A while back I read Tig Notaro’s book, I’m Just a Person. That title really stuck with me: “I’m just a person.” It’s not an excuse. It’s not apologetic. It’s just one way of explaining why things don’t work out as planned. It’s become a regular saying for me when my genuine best isn’t good enough.
I used to say, “It is what it is.” Now I tell myself: “I’m just a person.”
In high school I was armed and prepared to defend against threats to my faith, whether real or imaginary. One year, the choir teacher had us singing a medley from Jesus Christ Superstar, and I was queasy about Mary Magdalene’s song, “I Don’t Know How to Love Him.” It came down to this line: “He’s a man, he’s just a man.” I refused to sing it, determined to be some kind of musical teen martyr.
After class I approached the teacher with my reasoning, which was that Jesus was a man but not just a man. The problem was the word “just”—the diminution of it. The teacher patiently explained the character’s point of view in context and that it was just a Broadway tune, not Christian doctrine. Then she gave in, choosing new music for the spring concert.
I was using the tools I had, but they were none too sharp. I was just a person.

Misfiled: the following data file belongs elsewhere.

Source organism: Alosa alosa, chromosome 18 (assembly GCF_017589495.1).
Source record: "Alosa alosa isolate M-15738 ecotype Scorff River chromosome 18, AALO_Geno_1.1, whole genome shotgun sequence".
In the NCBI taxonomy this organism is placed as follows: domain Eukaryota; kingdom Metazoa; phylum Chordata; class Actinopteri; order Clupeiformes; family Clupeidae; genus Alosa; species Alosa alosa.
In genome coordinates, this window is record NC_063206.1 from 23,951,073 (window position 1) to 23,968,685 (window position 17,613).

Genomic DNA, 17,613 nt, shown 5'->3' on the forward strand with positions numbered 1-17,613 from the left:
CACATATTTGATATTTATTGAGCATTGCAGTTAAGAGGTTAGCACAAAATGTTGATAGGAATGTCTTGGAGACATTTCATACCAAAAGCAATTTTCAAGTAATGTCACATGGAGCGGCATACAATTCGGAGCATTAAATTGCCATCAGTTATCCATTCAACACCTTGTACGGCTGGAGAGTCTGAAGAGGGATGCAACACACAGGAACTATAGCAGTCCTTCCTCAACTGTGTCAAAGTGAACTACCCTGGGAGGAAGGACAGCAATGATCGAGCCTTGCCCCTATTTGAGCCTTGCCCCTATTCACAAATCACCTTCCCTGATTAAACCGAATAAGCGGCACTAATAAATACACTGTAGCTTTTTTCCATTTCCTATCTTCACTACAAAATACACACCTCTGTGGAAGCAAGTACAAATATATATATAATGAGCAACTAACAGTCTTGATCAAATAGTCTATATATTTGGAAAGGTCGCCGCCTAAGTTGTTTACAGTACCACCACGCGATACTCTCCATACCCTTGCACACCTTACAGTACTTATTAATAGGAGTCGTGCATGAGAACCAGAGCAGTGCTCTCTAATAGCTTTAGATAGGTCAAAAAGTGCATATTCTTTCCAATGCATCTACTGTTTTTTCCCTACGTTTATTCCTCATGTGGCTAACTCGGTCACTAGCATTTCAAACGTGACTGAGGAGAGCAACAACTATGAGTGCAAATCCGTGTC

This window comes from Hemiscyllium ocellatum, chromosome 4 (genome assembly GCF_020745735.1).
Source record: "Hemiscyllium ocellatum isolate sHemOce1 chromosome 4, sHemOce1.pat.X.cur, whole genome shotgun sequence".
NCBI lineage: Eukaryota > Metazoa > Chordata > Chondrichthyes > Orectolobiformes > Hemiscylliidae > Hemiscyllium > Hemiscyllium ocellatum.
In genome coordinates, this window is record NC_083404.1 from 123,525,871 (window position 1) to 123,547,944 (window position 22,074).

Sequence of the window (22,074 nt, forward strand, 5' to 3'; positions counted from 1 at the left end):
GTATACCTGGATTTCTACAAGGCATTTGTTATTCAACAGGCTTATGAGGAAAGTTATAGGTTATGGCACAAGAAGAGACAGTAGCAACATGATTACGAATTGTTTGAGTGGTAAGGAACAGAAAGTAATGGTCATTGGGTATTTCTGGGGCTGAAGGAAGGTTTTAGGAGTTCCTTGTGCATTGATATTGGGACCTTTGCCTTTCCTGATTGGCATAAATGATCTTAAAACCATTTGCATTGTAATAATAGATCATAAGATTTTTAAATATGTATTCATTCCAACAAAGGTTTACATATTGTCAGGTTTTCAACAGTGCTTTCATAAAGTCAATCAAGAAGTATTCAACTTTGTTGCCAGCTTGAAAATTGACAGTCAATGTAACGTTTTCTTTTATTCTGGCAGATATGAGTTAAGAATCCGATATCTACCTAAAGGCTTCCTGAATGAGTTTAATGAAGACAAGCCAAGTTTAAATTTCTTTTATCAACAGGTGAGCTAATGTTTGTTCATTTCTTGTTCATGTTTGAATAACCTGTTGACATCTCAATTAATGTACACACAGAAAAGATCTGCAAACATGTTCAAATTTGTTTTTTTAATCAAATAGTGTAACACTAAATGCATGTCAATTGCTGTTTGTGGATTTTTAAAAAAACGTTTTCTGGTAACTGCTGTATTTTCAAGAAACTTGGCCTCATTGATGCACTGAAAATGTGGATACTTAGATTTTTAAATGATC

Kind of like Jesus was just a man. But he was also God. (God is big enough to be both.)
I think now of Paul’s letter, when he waxes poetic (no, really – it’s written like free verse) about Jesus, who,
Though he was in the form of God,
did not consider being equal with God something to exploit.
But he emptied himself
by taking the form of a slave
and by becoming like human beings. (Phil. 2:6-7)
Jesus didn’t claim his divine rights. Instead, he poured himself out to become “just a man,” like Mary Magdalene sings.
When he found himself in the form of a human,
he humbled himself by becoming obedient to the point of death,
even death on a cross. (2:7-8)
Emptied out, humble, obedient: that’s exactly how we find Jesus in this week’s Last Words from the Cross. After taking a sip of sour wine, “Jesus said, ‘It is finished.’ With that, he bowed his head and gave up his spirit” (John 19:30).
The curious part of this Last Word is not his saying it’s finished but rather what comes next. Most translations say that he bowed his head and gave up his spirit (or “gave up the ghost”). Recently I came across a version worded differently: “And, letting his head droop, he delivered up his spirit.” I like this wording because it feels truer to the circumstances of dealing with a failing body.
“Bowing his head” sounds as if Jesus is bowing in prayer, which gives the event too pious a sheen. He’s not bowing in prayer but surrendering to death. His body can take no more. His flesh-and-bone neck has given out. He’s yielded to human limitations. He’s just a person.
I don’t know which version is more faithful to the original text. My point is this: I don’t want abstract Lenten piety to eclipse the real, human agony of the man who was God—and also just a person. It’s easy to do — I’m just a person. And maybe — if I’m being honest — like Mary Magdalene, I don’t know how to love him.
I’m doing my best. But you know, I’m just a person.